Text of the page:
ALR OGLETHORPE, LLC et al.
FIDELITY NATIONAL TITLE INSURANCE CO.
BARNES, P. J., MERCIER and BROWN, JJ.
Oglethorpe, LLC, Jules Paderewski, Barnard Portman, Charles
Idleson, Cora Bett Thomas and Allison Stanley, all as
assignees of Coleman Talley, LLP (collectively
"Assignees"), filed a complaint in the State Court
of Chatham County against Fidelity National Title Insurance
Company and others (collectively "Fidelity")
seeking contribution and indemnity for Fidelity's alleged
negligence in performing a property title
search. Fidelity filed a motion to transfer venue
to the Superior Court of Cobb County, arguing that a forum
selection clause in the settlement agreement between Coleman
Talley and Fidelity in a related third-party action required
the lawsuit to be filed in the Superior Court of Cobb County.
Fidelity also filed a motion for summary judgment on the
Assignees' claims. The Chatham County court granted
Fidelity's motion to transfer venue and transferred the
case to the Superior Court of Cobb County. The Cobb County
court subsequently granted Fidelity's motion for summary
judgment. The Assignees appeal, challenging the grant of both
motions.For the reasons that follow, we reverse the
order granting the motion to transfer venue, vacate the order
granting summary judgment, and direct that the case be
transferred to Chatham County.
Assignees contend that the trial court erred by granting
Fidelity's motion to transfer the case to Cobb County,
when the settlement agreement authorized the filing
of the lawsuit in Cobb County but did not require
Court reviews de novo issues of law decided by the trial
court. Bearoff v. Craton, 350 Ga.App. 826, 827 (830
S.E.2d 362) (2019). "The construction of a contract is a
matter of law for the court under OCGA § 13-2-1,
particularly where . . . the terms are unambiguous."
Castellana v. Conyers Toyota, 200 Ga.App. 161, 165
(2) (407 S.E.2d 64) (1991). Further, "the trial
court's application of the law to the undisputed facts is
subject to de novo review." Burchfield v. West Metro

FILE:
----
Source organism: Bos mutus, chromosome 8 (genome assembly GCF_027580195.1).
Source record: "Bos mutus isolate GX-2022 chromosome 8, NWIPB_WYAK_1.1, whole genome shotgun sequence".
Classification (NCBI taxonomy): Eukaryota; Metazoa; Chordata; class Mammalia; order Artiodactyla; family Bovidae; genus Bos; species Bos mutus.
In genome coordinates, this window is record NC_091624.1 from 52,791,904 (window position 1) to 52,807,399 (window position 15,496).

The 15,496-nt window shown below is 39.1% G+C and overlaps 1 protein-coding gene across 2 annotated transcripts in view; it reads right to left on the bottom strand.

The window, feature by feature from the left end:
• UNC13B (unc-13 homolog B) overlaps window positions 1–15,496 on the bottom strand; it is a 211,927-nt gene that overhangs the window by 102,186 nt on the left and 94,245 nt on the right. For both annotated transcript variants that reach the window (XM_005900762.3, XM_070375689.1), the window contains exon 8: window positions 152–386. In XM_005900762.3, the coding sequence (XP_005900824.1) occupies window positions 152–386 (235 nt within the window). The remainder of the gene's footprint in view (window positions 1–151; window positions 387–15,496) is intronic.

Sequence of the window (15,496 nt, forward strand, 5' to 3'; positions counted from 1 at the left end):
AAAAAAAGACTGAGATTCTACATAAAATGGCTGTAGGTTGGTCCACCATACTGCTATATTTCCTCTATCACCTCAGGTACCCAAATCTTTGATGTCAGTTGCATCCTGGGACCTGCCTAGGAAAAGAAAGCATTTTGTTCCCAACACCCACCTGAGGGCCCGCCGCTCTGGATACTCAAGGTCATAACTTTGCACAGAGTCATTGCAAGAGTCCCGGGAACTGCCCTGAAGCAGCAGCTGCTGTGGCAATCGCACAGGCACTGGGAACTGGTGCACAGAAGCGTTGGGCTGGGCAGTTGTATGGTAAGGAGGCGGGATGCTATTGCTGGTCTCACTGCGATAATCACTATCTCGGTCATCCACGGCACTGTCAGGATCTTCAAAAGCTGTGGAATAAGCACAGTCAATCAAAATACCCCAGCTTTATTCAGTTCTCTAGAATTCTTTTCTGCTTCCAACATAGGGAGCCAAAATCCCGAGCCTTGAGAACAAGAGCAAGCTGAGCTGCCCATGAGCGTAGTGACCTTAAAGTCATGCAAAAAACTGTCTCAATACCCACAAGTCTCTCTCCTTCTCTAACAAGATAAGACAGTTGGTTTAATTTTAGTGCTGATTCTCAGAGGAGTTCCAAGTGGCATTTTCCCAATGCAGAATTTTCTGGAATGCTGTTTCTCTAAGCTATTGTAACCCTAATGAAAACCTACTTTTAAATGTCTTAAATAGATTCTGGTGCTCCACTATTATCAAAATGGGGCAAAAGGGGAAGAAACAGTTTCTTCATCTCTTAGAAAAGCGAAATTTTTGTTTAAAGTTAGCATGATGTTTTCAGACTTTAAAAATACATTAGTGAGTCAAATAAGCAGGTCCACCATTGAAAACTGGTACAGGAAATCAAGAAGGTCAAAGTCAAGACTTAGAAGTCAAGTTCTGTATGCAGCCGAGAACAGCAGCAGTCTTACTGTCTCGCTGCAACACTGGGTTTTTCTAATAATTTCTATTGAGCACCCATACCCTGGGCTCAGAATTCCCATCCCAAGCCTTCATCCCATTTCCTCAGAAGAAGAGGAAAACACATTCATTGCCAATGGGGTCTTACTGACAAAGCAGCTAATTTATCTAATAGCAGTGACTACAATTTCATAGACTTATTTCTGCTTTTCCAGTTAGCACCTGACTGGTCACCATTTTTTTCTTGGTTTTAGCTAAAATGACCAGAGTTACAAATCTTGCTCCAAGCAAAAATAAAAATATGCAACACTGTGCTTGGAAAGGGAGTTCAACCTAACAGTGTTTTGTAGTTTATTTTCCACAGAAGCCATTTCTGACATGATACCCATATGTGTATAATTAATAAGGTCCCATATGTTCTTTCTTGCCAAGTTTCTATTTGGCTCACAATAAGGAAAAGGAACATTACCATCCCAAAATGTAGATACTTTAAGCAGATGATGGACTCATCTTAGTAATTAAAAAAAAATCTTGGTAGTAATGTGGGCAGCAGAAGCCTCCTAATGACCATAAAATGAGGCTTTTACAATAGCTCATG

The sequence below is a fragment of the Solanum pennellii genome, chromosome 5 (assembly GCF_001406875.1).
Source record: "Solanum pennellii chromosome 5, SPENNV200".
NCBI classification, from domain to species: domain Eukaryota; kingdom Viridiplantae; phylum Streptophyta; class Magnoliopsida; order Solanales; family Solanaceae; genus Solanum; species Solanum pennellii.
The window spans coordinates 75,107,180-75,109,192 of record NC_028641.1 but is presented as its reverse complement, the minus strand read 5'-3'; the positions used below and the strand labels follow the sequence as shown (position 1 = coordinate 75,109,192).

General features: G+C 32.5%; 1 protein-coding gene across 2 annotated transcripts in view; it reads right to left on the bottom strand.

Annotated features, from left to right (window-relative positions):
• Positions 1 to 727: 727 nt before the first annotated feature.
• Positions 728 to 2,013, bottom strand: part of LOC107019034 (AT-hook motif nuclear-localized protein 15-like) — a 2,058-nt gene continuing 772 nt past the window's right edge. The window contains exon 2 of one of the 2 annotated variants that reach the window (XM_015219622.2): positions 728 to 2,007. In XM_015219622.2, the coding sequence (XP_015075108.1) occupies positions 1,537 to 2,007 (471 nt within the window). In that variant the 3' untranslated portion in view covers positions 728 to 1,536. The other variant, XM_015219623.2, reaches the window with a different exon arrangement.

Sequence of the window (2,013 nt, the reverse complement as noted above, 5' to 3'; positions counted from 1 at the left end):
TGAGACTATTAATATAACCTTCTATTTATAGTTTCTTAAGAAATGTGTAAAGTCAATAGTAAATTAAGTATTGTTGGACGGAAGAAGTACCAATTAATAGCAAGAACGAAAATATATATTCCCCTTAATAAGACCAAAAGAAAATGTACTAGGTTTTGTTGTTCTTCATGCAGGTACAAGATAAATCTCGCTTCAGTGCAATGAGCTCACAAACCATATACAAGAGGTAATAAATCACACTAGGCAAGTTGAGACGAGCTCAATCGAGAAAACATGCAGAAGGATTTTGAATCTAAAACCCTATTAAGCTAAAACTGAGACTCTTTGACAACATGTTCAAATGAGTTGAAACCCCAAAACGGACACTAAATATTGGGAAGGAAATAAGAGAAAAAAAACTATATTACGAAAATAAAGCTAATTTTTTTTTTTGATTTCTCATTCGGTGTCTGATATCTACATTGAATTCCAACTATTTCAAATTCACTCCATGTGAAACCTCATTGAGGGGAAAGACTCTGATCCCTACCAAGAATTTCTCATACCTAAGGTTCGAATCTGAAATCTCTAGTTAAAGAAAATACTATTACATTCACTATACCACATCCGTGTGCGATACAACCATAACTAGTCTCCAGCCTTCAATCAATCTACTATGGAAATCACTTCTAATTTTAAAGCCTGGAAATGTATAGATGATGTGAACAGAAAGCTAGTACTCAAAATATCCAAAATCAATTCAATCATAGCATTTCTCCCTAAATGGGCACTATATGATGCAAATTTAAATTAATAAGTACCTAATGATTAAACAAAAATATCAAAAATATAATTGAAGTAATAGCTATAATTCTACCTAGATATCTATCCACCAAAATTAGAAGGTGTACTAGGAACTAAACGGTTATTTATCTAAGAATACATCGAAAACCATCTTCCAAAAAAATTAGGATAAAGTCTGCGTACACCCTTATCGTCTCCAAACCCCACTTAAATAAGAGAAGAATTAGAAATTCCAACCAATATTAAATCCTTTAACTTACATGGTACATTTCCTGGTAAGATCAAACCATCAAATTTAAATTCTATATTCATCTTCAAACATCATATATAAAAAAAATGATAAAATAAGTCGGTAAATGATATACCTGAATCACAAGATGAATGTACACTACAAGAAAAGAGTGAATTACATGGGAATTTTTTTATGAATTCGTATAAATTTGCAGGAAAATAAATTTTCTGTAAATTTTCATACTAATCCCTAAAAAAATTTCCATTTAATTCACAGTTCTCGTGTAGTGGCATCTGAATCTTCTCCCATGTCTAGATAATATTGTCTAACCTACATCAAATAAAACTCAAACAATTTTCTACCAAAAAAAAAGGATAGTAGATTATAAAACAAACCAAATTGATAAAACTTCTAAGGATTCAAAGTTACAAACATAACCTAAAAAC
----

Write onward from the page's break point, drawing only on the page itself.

Glass Co., 340 Ga.App. 324 (797 S.E.2d 225) (2017)
(citation and punctuation omitted); see also Tetra Tech
Tesoro, Inc. v. JAAAT Tech. Svcs., 338 Ga.App. 77 (789
S.E.2d 310) (2016) (a ruling on a motion to dismiss based on
a forum selection clause is reviewed de novo) (physical
issue is the following provision from the settlement
agreement Coleman Talley (the alleged assignor in this case)
and Fidelity executed in connection with a third-party
complaint Coleman Talley had filed against Fidelity:
In the event either [Coleman Talley] or Fidelity does not
desire to arbitrate the contribution and/or indemnity issues,
a lawsuit can be filed by [Coleman Talley] against
Fidelity in the Superior Court of Cobb County.
Assignees argue that this provision is unambiguous - that the
word "can" authorizes a filing in Cobb County but
does not prohibit filing elsewhere. We agree.
There is no language in the jurisdiction clause . . . that
mandates or requires that suit be brought in a particular
forum. Although the [parties] clearly consented to
jurisdiction and venue in [Cobb County] . . . in the event
suit is instituted there, there is nothing in the
jurisdiction clause to indicate that is the exclusive forum
for such proceedings. The clause simply permits suit to be
brought in a place where jurisdiction and venue might not
otherwise be proper, but it does not dictate the forum.
Carbo v. Colonial Pacific Leasing Corp., 264 Ga.App.
785, 786 (592 S.E.2d 445) (2003); see Murray v. The Ed.
Resources Institute, 272 Ga.App. 171 (612 S.E.2d 23)
(2005) (where contract clause provided: "I consent to
the jurisdiction of Massachusetts courts and to the placement
of venue in Boston, Massachusetts," such constituted
consent to said jurisdiction and did not mandate that suit be
brought there). We point out that
[w]hen the parties clearly express their intent to designate
a particular jurisdiction where all disputes must be brought,
this Court has given effect to that intent, and nothing in
this opinion should be read as leading to a contrary result.
But it is also clear from our case law that Georgia courts
have always recognized a distinction between forum selection
clauses that dictate where suit must be brought, and those
that provide only the parties' consent to jurisdiction in
the event that proceedings are instituted in a particular
Carbo, supra at 786-787. Here, "the language of
the contract is plain, unambiguous, and capable of only one
reasonable interpretation[.]" City of Decatur v.
DeKalb County, 289 Ga. 612, 614 (713 S.E.2d 846) (2011)
(citation omitted). The clause provides that suit
can be filed in Cobb County, not that it
must be filed there. It does not designate an
exclusive forum for bringing suit. See Carbo, supra.
The Chatham County court thus erred in concluding that venue
in Chatham was improper based on that provision. Id.
Accordingly, the grant of the motion to transfer venue is
trial court without venue lacks authority to issue an order
or judgment, and any such order or judgment is void."
Chung v. Hair Trend USA, 322 Ga.App. 429, 432 (745
S.E.2d 681) (2013) (citation omitted); see Coastal
Transport v. Tillery, 270 Ga.App. 135, 140 (3) (605
S.E.2d 865) (2004). Inasmuch as the case should not have been
transferred, the transferee court - the Superior Court of
Cobb County - was without authority to rule on Fidelity's
motion for summary judgment. See generally Georgia Dept.
of Human Svcs. v. Dougherty County,330 Ga.App. 581, 583